Student Start-ups: Red Gold of Afghanistan is empowering Afghani women

How the saffron start-up has blossomed since winning big at Dunin-Deshpande

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Nazaneen Qauomi, MMIE ’19, Herman Kaur, MECE ’19, and Mustafa Ansari, MMIE ’19, have combined international relationships, female empowerment, and delicious products into one business through their startup, Red Gold of Afghanistan.

The three Queen’s students met recently through the Queen's Innovation Centre Summer Initiative (QICSI), a four-month program providing its successful applicants with funding and mentorship for entrepreneurial ventures. When they formed a group at the beginning of the summer, they had no idea that in three short months, their business would win one of the Dunin-Deshpande Summer Pitch Competition’s grand prizes, securing them $10,000 in seed funding.

Now riding the wave of their win, Red Gold of Afghanistan is growing beyond the trio’s wildest dreams.

Red Gold of Afghanistan’s goal is to empower women in Afghanistan through cultivating and selling saffron in international markets. According to Kaur, one of the company’s founding members, Red Gold of Afghanistan is motivated by more than profit. 

In an interview with The Journal, Kaur explained, “We don't want to focus only on finance, but on empowering women.”

Quaomi emphasized that saffron, and Red Gold of Afghanistan’s business model, could help women by putting economic power in their hands.

“Saffron is the world’s most expensive spice,” Qauomi said. “It has the potential to increase women’s participation in a male-dominated society such as Afghanistan [and] to alleviate poverty.”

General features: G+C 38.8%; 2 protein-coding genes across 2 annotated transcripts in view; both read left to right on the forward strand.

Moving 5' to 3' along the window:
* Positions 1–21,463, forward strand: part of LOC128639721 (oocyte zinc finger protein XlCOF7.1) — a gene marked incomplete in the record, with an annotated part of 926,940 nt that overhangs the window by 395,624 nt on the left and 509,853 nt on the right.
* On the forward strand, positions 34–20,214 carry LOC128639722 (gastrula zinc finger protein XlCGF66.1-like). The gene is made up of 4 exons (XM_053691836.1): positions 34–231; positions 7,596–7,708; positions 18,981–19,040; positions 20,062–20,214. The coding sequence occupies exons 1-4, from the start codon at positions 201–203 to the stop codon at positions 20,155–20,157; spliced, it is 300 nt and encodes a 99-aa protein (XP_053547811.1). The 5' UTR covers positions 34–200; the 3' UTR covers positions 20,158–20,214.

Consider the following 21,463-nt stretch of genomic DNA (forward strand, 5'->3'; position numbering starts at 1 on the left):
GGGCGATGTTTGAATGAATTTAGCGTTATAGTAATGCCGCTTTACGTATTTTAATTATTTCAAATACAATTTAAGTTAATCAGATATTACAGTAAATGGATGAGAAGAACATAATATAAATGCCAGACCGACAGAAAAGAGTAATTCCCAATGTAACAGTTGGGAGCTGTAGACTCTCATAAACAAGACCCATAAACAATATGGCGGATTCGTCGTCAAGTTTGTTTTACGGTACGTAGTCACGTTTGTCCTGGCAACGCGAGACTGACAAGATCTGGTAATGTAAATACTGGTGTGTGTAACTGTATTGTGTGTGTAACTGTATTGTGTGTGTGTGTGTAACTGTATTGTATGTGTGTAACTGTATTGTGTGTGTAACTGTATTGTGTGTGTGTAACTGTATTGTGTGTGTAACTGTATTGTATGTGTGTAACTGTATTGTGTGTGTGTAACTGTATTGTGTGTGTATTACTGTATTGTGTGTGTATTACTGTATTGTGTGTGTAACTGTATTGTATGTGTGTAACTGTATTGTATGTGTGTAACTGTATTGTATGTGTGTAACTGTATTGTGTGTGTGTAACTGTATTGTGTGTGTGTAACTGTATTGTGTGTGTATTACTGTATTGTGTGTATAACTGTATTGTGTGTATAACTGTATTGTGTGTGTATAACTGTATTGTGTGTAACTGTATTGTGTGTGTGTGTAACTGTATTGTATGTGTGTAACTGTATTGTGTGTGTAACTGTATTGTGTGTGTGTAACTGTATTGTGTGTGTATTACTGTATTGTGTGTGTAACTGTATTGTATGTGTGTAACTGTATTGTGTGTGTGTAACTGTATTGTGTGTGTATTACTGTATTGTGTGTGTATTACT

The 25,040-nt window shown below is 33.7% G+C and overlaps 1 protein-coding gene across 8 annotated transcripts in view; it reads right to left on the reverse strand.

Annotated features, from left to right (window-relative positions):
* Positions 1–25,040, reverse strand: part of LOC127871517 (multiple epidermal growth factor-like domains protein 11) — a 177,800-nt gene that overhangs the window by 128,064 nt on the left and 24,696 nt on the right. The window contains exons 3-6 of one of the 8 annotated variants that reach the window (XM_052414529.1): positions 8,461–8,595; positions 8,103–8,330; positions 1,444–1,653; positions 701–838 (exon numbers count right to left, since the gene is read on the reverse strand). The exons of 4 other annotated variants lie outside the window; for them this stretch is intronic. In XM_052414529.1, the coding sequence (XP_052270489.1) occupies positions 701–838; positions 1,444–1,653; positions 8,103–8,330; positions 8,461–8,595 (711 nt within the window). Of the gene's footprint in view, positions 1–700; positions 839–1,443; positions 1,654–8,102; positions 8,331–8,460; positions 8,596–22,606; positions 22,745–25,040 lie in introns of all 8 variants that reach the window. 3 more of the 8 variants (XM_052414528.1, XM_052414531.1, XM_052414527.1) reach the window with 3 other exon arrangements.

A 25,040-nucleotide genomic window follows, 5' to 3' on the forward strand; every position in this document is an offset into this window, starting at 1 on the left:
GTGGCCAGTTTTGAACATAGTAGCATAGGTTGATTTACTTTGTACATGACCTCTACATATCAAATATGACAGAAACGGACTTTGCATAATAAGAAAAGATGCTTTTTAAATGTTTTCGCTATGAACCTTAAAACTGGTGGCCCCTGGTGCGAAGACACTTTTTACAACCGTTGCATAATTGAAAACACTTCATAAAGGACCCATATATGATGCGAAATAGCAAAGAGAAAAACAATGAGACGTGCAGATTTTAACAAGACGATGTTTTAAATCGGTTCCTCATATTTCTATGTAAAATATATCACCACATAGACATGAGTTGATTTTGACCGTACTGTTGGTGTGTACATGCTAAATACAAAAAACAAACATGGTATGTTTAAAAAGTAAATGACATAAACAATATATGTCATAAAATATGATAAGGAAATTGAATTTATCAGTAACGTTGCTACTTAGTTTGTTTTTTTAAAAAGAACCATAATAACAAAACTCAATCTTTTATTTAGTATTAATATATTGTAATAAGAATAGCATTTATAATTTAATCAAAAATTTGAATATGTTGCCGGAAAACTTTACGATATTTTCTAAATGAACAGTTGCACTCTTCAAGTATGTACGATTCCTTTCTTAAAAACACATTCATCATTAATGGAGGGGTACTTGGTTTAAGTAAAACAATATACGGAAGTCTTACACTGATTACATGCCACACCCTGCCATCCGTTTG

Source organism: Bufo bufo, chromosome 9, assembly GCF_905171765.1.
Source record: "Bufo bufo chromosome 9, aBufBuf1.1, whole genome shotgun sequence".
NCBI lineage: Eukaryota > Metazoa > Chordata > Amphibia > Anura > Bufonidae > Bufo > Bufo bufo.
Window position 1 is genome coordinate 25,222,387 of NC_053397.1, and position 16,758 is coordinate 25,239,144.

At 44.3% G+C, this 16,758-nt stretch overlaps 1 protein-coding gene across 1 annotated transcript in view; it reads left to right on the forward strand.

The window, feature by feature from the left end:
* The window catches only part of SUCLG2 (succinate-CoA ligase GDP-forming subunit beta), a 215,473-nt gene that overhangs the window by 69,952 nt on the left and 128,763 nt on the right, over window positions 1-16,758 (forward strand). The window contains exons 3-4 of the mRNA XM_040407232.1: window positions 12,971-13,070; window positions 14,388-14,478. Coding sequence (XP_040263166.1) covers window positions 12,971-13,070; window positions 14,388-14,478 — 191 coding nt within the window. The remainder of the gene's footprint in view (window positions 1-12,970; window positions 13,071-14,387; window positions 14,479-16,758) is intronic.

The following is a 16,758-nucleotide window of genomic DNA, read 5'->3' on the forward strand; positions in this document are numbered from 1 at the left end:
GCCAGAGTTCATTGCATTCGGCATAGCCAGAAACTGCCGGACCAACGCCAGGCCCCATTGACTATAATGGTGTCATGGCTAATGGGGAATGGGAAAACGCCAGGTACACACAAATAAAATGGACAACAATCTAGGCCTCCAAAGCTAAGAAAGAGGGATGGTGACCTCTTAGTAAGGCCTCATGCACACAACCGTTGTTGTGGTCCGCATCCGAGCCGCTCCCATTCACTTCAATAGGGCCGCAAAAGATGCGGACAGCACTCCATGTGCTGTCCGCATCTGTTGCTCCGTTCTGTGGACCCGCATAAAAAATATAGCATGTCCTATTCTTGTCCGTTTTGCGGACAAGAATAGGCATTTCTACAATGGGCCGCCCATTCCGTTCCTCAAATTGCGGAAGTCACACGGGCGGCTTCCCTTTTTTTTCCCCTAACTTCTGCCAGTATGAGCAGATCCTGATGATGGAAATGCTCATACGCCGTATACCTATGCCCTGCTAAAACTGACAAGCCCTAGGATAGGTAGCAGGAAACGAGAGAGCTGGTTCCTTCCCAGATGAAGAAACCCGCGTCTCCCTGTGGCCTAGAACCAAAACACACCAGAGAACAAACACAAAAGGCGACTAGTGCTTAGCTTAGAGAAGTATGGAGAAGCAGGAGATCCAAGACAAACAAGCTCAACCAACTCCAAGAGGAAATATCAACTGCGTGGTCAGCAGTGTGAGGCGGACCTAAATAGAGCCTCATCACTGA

For the company’s three founders, this cause comes from their experiences as immigrants to Canada. Qauomi, who grew up in Afghanistan during wartime, wants to empower other young women who face the same struggles she did.

“The inspiration [for Red Gold of Afghanistan] comes from myself,” she said. “Throughout my life, I have faced lots of struggles, like [fighting] for opportunities to go to school, get educated, and be part of the workforce.”

Since winning the August pitch competition, Red Gold of Afghanistan has been poised to make this empowerment a reality. This year, Quaomi will travel back to Afghanistan to speak with saffron growers and create the framework for importing saffron to Canada.

Kaur explained that in the meantime, she and co-founder Mustafa Ansari will be laying the groundwork for sales in Canada. This process, which they’ve already started through market testing in Kingston, will ensure Red Gold of Afghanistan has an interested customer base when the product officially launches.

“[Quaomi] will speak to the women in Afghanistan who we are in touch with to give them training in order to have the best-quality premium saffron,” Kaur said. “We are working on the packaging and the branding in order to start selling it by next year.”

Quaomi and Kaur are incredibly proud of Red Gold of Afghanistan’s progress, especially since their mentors at QICSI didn’t think they’d make it.

"When we pitched, we were advised not to come back for the final competition,” Kaur said. “We took it as a challenge. Our only thought in our mind[s] at that point was that we didn’t care if we won [...] we just wanted to stand on the stage and have the opportunity to pitch.” 

To the trio’s surprise, their work—which they had been told was inadequate—paid off, and Red Gold of Afghanistan walked away with one of the largest prizes.

“I wasn’t even waiting for any grand prize,” Quaomi said. “This prize was a real dedication for us. We definitely worked hard for the feedback that we got.”

Although they’ve only been business owners for a few months, the founders say they’ve learned a lot about entrepreneurship and hard work since taking part in QICSI. Kaur and Quaomi want to encourage other Queen’s students who are thinking of starting their own projects to look for feedback, but tune out negativity.

“There will be a lot of people who say no to you,” Quaomi said. “Not everybody will believe in you, even your closest friends and family members. They don’t have the same passion as you have. Your idea is like your baby [...] having that mindset at the beginning gives you strength.”

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